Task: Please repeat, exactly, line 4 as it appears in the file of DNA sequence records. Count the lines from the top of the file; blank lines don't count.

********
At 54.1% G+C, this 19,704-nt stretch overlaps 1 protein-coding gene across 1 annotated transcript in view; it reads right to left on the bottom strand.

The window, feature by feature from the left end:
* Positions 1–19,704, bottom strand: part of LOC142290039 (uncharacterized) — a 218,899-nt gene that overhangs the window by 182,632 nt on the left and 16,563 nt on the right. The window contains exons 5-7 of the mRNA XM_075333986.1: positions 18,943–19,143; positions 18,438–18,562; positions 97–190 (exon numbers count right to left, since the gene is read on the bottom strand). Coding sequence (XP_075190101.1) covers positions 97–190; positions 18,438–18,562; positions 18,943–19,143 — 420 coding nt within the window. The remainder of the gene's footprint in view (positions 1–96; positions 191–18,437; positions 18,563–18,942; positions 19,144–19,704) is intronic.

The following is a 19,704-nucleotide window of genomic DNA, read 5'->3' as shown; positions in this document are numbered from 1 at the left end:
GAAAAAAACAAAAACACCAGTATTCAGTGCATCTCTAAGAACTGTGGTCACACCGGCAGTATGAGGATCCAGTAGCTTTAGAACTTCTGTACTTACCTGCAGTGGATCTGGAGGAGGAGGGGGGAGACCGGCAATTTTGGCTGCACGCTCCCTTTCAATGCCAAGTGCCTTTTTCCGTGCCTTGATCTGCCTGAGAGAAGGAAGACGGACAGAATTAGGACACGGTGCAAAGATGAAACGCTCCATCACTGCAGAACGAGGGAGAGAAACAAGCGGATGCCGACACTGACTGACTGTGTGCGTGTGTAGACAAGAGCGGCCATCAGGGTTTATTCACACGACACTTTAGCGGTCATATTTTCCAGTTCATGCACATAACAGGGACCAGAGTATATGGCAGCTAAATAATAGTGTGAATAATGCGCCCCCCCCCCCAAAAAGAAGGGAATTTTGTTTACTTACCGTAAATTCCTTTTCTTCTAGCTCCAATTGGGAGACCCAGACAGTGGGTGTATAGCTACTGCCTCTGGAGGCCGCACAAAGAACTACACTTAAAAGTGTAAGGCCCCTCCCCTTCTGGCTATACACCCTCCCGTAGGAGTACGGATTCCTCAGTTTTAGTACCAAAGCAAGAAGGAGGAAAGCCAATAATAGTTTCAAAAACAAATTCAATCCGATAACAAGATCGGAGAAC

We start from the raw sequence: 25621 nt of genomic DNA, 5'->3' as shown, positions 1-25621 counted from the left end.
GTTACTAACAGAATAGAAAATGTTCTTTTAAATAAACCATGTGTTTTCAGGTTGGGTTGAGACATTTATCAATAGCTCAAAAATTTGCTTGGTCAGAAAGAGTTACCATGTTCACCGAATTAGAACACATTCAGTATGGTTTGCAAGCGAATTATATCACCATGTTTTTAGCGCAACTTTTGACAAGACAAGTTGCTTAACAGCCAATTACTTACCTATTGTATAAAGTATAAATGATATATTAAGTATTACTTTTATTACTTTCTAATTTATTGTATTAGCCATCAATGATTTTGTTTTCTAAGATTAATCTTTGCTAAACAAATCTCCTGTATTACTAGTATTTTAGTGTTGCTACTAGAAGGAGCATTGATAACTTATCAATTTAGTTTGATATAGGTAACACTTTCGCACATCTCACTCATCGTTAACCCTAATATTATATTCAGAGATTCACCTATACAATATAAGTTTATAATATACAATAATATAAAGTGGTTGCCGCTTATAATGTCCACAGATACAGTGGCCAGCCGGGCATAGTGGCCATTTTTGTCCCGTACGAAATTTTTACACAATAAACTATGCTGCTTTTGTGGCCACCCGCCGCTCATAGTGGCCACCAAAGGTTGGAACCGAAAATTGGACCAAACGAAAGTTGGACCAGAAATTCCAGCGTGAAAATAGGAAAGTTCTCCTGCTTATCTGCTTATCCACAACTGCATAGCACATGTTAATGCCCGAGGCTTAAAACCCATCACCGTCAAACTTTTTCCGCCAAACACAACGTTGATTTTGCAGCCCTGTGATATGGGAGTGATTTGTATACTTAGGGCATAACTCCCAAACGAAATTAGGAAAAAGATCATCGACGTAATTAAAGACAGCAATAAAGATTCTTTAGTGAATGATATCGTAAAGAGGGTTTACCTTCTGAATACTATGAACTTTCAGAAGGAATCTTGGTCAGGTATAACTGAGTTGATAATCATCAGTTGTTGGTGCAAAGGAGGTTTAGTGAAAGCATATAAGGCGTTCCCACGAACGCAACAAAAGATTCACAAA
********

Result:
The following is a 19,704-nucleotide window of genomic DNA, read 5'->3' as shown; positions in this document are numbered from 1 at the left end: